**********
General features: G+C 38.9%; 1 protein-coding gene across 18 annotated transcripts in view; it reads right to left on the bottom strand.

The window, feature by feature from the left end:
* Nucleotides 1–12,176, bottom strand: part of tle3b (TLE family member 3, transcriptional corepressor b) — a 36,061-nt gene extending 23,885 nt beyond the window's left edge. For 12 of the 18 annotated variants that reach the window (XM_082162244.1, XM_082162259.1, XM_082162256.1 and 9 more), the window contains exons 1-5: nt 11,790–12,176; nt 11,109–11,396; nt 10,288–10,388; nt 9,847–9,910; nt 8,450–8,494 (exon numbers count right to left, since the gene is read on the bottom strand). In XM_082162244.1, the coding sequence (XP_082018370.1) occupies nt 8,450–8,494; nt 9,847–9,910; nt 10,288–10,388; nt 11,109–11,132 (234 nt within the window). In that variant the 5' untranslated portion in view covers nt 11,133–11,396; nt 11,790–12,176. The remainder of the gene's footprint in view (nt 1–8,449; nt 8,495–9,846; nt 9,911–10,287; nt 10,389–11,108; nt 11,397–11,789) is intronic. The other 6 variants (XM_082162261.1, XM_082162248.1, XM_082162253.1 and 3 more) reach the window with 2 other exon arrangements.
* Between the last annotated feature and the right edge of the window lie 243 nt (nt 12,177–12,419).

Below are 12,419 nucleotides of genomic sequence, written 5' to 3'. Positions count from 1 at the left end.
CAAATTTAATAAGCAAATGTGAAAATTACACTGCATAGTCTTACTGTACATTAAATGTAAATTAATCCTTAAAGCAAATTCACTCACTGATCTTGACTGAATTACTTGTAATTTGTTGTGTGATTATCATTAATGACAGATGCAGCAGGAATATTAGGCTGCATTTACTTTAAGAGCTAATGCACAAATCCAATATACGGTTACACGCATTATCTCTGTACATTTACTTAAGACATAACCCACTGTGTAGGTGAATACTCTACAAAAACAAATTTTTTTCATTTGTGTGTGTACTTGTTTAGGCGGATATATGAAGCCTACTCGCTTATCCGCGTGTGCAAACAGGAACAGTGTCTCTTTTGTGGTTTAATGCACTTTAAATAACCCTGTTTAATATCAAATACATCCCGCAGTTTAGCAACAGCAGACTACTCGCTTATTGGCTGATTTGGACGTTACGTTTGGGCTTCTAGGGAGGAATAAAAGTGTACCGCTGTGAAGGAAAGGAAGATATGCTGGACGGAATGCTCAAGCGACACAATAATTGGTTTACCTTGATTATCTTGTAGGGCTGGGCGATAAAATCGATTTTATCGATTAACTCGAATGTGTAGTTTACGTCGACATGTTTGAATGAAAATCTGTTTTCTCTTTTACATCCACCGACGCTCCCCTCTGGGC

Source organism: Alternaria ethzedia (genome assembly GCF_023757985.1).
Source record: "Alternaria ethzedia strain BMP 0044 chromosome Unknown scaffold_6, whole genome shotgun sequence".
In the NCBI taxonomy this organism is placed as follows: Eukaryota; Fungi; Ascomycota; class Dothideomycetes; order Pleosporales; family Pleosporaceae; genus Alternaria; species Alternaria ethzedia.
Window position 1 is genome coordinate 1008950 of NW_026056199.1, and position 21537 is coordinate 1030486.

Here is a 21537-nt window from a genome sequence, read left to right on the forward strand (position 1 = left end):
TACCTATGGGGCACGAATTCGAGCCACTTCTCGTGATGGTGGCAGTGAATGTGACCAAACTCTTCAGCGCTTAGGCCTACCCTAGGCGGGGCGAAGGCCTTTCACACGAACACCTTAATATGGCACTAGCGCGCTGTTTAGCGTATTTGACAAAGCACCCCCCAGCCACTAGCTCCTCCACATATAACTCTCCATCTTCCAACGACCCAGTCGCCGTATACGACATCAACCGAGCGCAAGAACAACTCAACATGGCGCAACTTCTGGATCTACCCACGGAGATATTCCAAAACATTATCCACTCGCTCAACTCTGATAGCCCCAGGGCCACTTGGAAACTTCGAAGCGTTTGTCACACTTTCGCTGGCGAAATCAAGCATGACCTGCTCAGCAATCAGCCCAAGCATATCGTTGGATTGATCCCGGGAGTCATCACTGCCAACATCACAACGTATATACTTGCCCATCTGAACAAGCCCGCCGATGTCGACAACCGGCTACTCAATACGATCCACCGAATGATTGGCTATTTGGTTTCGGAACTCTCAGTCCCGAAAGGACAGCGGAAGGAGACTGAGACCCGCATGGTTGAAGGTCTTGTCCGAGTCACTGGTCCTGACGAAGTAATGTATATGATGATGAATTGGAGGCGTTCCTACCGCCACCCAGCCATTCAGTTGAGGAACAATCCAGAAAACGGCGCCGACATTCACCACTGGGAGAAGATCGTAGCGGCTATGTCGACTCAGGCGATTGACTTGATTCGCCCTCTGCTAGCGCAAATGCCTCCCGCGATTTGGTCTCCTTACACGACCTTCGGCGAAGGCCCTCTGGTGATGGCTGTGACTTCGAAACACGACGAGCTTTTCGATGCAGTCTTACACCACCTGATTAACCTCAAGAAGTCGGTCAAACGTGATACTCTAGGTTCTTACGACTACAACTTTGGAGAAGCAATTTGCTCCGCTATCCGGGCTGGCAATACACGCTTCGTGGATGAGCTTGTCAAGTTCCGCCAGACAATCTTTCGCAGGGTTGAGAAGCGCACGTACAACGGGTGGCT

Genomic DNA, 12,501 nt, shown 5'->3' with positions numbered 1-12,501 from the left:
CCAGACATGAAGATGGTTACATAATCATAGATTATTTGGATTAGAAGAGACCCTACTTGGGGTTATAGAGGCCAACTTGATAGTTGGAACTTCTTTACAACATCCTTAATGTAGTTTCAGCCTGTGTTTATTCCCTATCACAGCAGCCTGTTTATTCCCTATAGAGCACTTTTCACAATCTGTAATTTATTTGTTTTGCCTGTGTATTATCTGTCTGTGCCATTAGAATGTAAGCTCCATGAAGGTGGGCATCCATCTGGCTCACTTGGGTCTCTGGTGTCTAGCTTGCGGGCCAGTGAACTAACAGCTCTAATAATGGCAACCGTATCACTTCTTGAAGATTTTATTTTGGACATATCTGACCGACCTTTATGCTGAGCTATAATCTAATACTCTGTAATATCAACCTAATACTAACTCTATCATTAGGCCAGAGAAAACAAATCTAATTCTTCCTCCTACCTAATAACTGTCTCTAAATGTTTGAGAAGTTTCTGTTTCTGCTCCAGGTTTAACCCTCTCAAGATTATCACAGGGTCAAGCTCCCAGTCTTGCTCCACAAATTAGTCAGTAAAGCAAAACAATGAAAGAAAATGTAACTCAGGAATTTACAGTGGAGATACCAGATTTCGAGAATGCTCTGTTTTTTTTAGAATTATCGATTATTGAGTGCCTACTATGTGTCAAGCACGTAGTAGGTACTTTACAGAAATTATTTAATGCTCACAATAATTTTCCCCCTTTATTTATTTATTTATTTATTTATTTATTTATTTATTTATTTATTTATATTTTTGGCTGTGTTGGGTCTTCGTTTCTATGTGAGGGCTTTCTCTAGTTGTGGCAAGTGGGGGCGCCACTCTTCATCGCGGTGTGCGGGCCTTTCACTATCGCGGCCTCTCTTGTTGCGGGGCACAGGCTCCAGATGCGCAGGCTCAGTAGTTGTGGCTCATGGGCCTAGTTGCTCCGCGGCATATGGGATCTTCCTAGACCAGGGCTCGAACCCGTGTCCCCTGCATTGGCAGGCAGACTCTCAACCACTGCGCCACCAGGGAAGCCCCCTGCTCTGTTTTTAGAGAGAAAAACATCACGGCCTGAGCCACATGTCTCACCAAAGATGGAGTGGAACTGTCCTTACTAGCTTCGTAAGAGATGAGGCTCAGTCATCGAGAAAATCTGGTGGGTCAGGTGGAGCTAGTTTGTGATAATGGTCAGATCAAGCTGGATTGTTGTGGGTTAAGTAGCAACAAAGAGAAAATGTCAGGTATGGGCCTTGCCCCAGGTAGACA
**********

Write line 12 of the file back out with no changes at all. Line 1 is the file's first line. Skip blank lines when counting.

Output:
TACCTATGGGGCACGAATTCGAGCCACTTCTCGTGATGGTGGCAGTGAATGTGACCAAACTCTTCAGCGCTTAGGCCTACCCTAGGCGGGGCGAAGGCCTTTCACACGAACACCTTAATATGGCACTAGCGCGCTGTTTAGCGTATTTGACAAAGCACCCCCCAGCCACTAGCTCCTCCACATATAACTCTCCATCTTCCAACGACCCAGTCGCCGTATACGACATCAACCGAGCGCAAGAACAACTCAACATGGCGCAACTTCTGGATCTACCCACGGAGATATTCCAAAACATTATCCACTCGCTCAACTCTGATAGCCCCAGGGCCACTTGGAAACTTCGAAGCGTTTGTCACACTTTCGCTGGCGAAATCAAGCATGACCTGCTCAGCAATCAGCCCAAGCATATCGTTGGATTGATCCCGGGAGTCATCACTGCCAACATCACAACGTATATACTTGCCCATCTGAACAAGCCCGCCGATGTCGACAACCGGCTACTCAATACGATCCACCGAATGATTGGCTATTTGGTTTCGGAACTCTCAGTCCCGAAAGGACAGCGGAAGGAGACTGAGACCCGCATGGTTGAAGGTCTTGTCCGAGTCACTGGTCCTGACGAAGTAATGTATATGATGATGAATTGGAGGCGTTCCTACCGCCACCCAGCCATTCAGTTGAGGAACAATCCAGAAAACGGCGCCGACATTCACCACTGGGAGAAGATCGTAGCGGCTATGTCGACTCAGGCGATTGACTTGATTCGCCCTCTGCTAGCGCAAATGCCTCCCGCGATTTGGTCTCCTTACACGACCTTCGGCGAAGGCCCTCTGGTGATGGCTGTGACTTCGAAACACGACGAGCTTTTCGATGCAGTCTTACACCACCTGATTAACCTCAAGAAGTCGGTCAAACGTGATACTCTAGGTTCTTACGACTACAACTTTGGAGAAGCAATTTGCTCCGCTATCCGGGCTGGCAATACACGCTTCGTGGATGAGCTTGTCAAGTTCCGCCAGACAATCTTTCGCAGGGTTGAGAAGCGCACGTACAACGGGTGGCT